“This biography does not aim for completeness, but focuses on Rudolf Steiner’s being, intentions, and journey—aspects that must not be obliterated by the many events, foundations, and people involved with Anthroposophy…. It wants to convey (to quote Emil Leinhas) ‘the immense greatness and unique significance of this individuality who radiates out over the centuries.’” —Peter Selg (from the introduction)
To acknowledge and understand Rudolf Steiner’s unique achievement and life’s work, one must be able to accept that the founder and spiritual researcher of Anthroposophy was “a citizen of two worlds”: the spiritual and the physical. Anthroposophy teaches that this duality, rather than being a quality reserved for special individualities, is inherent to human nature. According to Rudolf Steiner, it is a central aspect of being human, even in times when the suprasensory aspect of humanity is eclipsed (for ordinary day consciousness) and almost eliminated by certain civilizations.
The interest in Rudolf Steiner’s person and essence, in his attitude toward life and work, will continue to grow in the decades and centuries that lie ahead, both within and outside the anthroposophical movement. It will take hold of entirely different groups of people, including those who come with spiritual questions or discover them in times of need. Rudolf Steiner’s work grew to be “one unique effort of bringing courage to human beings” (Michael Bauer).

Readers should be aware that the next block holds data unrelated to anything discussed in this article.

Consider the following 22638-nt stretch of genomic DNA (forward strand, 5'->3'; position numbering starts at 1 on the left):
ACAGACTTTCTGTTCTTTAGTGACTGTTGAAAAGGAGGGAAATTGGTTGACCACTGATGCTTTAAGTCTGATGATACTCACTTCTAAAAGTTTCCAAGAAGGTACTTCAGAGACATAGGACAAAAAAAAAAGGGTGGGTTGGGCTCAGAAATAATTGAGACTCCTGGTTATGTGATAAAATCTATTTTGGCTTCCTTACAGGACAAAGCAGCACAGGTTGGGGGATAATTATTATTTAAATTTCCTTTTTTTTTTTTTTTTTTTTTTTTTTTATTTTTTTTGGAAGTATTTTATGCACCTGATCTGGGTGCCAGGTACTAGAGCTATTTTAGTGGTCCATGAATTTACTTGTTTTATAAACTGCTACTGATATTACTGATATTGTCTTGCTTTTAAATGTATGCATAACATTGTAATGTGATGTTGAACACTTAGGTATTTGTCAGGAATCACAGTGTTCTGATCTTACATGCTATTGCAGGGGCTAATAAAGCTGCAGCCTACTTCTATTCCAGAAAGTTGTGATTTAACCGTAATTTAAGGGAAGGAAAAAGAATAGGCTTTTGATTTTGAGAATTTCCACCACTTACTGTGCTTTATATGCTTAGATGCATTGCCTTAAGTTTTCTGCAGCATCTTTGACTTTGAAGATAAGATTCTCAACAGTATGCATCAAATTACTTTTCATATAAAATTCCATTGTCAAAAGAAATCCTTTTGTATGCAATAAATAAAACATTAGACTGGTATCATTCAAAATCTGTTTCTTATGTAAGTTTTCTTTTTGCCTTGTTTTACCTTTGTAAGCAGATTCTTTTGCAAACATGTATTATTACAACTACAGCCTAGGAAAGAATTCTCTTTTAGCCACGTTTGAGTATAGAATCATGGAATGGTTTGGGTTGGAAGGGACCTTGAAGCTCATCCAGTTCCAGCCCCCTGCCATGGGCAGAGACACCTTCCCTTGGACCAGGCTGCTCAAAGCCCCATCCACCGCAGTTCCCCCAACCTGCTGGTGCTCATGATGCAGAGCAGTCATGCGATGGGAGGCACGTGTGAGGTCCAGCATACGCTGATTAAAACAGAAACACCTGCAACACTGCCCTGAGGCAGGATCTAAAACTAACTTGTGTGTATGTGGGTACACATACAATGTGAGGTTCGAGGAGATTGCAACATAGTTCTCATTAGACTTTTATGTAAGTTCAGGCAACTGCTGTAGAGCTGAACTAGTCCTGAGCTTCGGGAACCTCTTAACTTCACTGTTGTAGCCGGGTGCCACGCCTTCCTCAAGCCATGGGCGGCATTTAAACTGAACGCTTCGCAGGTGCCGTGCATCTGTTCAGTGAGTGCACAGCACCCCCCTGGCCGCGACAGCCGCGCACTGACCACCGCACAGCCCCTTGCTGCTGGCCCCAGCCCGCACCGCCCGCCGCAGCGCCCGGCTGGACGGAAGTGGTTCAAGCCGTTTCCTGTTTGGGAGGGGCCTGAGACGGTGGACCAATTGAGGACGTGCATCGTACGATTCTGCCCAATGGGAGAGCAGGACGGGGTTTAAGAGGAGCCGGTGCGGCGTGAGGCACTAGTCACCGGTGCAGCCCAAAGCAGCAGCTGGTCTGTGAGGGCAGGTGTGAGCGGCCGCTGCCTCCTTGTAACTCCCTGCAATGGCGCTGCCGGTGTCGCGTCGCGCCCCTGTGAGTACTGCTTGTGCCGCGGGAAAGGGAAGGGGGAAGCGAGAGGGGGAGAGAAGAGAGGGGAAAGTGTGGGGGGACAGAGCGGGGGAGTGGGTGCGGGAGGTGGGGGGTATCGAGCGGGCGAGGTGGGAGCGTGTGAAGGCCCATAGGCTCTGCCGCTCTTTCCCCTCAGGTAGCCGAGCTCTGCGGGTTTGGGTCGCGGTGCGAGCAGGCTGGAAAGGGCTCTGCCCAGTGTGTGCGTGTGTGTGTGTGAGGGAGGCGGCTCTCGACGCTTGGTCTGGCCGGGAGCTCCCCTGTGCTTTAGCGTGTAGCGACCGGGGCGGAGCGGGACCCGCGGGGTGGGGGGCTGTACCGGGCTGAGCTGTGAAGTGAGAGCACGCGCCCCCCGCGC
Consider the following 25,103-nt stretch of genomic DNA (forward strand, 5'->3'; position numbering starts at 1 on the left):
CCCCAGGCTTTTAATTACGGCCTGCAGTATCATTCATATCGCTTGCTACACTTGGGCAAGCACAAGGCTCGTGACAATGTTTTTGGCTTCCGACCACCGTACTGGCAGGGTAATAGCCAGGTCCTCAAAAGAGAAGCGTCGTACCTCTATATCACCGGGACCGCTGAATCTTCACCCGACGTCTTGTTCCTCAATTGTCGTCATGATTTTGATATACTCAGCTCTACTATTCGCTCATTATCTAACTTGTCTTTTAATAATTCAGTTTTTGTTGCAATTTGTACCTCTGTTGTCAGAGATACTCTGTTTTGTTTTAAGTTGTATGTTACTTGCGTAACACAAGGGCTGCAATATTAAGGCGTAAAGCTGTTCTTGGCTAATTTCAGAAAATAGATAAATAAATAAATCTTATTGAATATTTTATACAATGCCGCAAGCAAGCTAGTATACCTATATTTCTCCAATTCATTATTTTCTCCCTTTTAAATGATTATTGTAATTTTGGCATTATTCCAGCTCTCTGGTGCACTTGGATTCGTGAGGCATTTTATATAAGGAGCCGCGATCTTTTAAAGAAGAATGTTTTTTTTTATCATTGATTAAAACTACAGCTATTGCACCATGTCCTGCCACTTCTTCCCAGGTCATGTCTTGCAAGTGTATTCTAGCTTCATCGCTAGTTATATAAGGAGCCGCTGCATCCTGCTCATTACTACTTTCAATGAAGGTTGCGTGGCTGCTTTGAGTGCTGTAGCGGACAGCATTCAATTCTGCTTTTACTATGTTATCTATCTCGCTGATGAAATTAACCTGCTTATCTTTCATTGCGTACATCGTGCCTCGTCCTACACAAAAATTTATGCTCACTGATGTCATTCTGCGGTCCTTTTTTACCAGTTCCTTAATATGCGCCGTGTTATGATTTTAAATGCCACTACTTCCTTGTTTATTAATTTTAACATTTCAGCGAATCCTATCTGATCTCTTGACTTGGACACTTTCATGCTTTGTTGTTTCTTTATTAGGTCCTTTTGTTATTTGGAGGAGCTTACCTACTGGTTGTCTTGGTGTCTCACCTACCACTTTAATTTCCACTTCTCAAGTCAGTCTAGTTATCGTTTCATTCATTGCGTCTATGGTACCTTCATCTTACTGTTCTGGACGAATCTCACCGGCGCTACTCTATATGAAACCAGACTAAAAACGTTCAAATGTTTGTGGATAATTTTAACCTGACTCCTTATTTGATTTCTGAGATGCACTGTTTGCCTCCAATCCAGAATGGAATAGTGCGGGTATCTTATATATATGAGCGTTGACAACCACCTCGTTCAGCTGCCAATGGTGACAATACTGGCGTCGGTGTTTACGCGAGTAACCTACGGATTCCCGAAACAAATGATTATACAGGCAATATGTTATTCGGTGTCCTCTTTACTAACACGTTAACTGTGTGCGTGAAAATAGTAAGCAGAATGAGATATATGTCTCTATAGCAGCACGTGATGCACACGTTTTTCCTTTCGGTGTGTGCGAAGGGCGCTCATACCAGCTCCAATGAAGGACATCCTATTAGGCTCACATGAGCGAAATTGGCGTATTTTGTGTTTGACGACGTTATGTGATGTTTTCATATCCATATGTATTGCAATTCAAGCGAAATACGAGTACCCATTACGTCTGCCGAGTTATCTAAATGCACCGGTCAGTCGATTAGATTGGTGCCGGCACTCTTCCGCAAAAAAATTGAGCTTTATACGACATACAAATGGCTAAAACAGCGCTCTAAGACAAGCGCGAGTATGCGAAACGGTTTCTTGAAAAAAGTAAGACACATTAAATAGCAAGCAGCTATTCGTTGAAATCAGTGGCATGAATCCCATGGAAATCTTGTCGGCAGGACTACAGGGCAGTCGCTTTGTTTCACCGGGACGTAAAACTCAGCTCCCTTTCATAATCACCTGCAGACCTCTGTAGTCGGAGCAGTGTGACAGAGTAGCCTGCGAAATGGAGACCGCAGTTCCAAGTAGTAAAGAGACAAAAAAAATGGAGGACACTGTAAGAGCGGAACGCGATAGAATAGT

This is the first of seven comprehensive volumes on Rudolf Steiner’s “being, intentions, and journey.” It presents Rudolf Steiner from childhood and youth through his doctorate degree and up to the time of his work for the Goethe Archives as editor of Goethe’s scientific writings. By considering his formative years in depth, we come to understand better the roots and development of Rudolf Steiner’s later spiritual research and teachings.
This volume is a translation from German of the first three chapters of Rudolf Steiner. 1861 – 1925: Lebens- und Werkgeschichte. Band 1: 1861 – 1914 (Ita Wegman Institut, 2012).